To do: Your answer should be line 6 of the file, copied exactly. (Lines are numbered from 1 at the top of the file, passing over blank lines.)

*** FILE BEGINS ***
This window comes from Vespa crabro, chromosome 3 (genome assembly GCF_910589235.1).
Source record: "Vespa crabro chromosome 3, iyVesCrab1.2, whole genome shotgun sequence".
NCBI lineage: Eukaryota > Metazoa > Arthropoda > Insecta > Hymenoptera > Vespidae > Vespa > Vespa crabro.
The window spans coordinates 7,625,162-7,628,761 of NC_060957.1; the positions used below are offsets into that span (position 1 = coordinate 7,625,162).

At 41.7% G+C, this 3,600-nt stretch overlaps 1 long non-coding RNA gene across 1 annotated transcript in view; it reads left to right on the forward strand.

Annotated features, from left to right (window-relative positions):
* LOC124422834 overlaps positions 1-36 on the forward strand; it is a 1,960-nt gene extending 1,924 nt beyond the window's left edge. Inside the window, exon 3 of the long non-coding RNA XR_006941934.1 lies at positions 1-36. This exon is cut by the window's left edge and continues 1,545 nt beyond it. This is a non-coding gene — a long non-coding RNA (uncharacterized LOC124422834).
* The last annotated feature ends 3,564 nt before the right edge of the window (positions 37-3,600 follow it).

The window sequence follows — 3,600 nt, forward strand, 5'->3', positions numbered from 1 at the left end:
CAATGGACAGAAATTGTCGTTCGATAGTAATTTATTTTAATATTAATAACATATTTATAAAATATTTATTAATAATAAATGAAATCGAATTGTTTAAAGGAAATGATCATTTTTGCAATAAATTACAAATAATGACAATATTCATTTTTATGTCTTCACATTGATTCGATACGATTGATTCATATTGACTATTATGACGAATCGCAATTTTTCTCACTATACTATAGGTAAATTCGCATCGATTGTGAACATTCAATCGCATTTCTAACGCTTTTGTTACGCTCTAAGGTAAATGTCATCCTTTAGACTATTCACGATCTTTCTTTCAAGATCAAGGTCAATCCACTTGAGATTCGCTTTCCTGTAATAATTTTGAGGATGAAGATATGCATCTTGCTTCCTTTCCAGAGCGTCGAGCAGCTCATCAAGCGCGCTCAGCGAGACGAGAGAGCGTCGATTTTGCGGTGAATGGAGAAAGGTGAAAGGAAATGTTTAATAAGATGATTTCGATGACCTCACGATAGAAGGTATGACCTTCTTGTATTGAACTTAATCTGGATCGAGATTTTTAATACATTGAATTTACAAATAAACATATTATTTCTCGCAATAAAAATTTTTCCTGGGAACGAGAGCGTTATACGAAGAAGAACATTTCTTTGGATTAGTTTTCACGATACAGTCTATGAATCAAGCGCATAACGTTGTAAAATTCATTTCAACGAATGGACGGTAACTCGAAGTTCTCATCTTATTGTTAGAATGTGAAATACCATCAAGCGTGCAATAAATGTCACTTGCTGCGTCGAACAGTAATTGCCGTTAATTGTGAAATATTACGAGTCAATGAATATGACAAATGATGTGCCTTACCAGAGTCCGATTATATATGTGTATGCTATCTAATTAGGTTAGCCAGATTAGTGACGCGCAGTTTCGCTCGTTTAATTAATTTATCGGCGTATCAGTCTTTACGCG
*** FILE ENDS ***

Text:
Annotated features, from left to right (window-relative positions):